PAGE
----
As a developer of technologies with the potential to not only address prototyping but end-use applications, through the creation of parts made from robust, lightweight and heat resistant materials like PEEK, Carbon PEEK, ULTEM and Carbon PA, Roboze has a huge amount of know-how when it comes to material science and mechatronics.
Now, through its technical partnership with the Ducati Corse team, the firm has gained an opportunity to put this proficiency to the test, in the high-octane world of MotoGP. During the period of more than a year it has worked with the Italian outfit’s crew, Roboze has deployed its composite and high-performance polymer expertise to develop performance-optimized exterior panels for the Desmosedici GP.
Specifically, Roboze says that Ducati Corse deployed its technologies during the “delicate test phases” of the motorbike’s part production, including sections of its fairing in addition to its heat shields. For those uninitiated in the world of racing bikes, the former is essentially a set of strategically-placed panels which often manipulate airflow, in a way that leads to improved grip and reduced lap times.
Having successfully contributed to the Desmosedici GP’s build, and with the 2022 MotoGP season now underway, Roboze is set to continue working with the team for the rest of the series, supporting the production of finished components, as well as helping design complex models, reduce assemblies and integrate new functions into the bike’s parts.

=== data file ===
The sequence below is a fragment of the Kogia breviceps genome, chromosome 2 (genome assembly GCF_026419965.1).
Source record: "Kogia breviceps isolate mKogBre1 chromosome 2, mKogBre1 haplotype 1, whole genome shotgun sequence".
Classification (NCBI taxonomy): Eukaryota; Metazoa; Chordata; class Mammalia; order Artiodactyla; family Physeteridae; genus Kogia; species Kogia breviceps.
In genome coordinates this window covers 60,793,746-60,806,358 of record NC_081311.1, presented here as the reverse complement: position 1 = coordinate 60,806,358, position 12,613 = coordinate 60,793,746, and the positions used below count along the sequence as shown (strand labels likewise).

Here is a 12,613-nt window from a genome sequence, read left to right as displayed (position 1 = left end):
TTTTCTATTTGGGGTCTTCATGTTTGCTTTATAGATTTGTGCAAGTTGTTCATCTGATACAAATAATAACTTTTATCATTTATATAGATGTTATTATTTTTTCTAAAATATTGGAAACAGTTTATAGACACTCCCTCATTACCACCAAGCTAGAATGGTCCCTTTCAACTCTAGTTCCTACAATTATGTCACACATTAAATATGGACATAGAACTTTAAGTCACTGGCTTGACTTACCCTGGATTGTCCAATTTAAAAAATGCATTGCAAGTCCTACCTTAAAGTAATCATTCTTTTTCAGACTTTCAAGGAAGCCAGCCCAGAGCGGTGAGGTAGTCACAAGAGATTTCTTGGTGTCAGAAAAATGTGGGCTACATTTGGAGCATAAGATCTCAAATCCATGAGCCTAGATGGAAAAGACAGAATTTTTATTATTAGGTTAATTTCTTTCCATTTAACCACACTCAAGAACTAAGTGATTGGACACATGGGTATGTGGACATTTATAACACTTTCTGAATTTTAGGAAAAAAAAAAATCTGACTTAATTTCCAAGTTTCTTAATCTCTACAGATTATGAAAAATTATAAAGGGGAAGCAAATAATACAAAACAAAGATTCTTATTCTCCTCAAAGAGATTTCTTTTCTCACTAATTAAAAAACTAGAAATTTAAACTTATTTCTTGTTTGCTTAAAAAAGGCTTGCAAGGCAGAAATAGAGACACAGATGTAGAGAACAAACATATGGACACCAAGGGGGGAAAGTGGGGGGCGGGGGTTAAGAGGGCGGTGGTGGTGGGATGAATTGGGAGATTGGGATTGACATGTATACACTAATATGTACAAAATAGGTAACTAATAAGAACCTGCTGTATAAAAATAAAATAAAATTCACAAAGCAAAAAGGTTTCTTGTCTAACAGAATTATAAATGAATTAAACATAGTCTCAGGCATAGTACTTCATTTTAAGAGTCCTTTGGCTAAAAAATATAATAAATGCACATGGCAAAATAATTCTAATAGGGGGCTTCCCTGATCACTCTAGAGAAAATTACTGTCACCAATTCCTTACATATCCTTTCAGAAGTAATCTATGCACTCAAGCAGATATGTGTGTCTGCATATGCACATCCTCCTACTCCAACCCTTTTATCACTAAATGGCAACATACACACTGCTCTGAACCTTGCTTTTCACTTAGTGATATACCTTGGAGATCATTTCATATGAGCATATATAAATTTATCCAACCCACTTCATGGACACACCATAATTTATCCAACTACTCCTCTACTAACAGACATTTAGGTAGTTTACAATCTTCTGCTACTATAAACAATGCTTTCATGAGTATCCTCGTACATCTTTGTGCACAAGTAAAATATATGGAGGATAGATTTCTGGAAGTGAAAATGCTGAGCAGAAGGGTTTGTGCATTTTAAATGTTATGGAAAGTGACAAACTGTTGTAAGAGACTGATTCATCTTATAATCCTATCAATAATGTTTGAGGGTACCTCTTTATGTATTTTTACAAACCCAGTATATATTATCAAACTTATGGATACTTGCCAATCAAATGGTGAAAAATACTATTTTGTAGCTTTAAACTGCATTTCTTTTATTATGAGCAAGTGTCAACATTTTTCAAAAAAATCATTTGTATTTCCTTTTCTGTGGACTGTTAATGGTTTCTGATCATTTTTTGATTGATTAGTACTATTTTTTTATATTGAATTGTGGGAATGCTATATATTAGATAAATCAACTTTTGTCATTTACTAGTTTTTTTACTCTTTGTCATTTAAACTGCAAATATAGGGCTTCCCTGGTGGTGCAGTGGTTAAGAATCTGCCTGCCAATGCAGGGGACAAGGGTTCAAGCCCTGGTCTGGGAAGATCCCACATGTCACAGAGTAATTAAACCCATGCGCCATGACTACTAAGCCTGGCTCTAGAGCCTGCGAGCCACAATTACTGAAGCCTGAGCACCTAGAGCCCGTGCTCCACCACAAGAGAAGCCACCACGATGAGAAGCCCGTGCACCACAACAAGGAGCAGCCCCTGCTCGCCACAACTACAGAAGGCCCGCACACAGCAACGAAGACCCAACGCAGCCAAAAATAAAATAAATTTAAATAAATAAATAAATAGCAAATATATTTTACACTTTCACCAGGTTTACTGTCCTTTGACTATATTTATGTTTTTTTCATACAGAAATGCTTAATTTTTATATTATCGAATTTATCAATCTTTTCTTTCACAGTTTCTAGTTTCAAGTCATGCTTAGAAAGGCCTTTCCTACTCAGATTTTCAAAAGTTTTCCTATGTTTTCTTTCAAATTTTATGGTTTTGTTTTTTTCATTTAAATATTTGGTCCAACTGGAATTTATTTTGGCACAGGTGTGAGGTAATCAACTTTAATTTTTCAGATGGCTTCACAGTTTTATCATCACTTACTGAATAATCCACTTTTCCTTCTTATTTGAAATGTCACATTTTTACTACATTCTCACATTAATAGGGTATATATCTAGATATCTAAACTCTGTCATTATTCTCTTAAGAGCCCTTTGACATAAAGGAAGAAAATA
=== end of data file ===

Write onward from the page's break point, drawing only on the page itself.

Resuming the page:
“We are constantly working to increase the performance of our super materials and the speed of our 3D printers,” adds Alessio Lorusso, CEO of Roboze. “Supporting Ducati Corse in MotoGP makes us really proud. Working side by side with Ducati Corse technicians has allowed us to learn their needs very well. We are now ready to give our best and support them to achieve important results together.”
AM’s motorbike-production pedigree
It may not be the most prominent of 3D printing applications, but the technology has actually been applied numerous times within the R&D of consumer and racing bikes alike. In April 2021, it was revealed that working with WASP, Honda has begun 3D printing motorbike prototypes, in a way which accelerates their production, while still allowing for them to be hand-finished and retain a high level of quality.
In the world of off-road motorbiking, BCN3D has also previously worked with the Elisava Racing Team to 3D print end-use parts of its all-electric mountain rescue motorcycle. Nicknamed ‘DAYNA,’ the motorbike features 19 additive manufactured components, and is specifically designed for mountain rescue operations in hostile environments.
Elsewhere, in terms of on-track applications, CRP Technology has continually supported the Energica electric motorbike manufacturer as well. Working as Energica’s technology partner, the firm has not only supported the build of its MotoE World Cup motorbike, but 3D printed parts of the Energica Ego street-legal motorcycle and the Bolid-E racing bike too.
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Featured image shows Ducati Corse’s Jack Miller riding the team’s 2022 MotoGP challenger. Photo via Ducati Corse.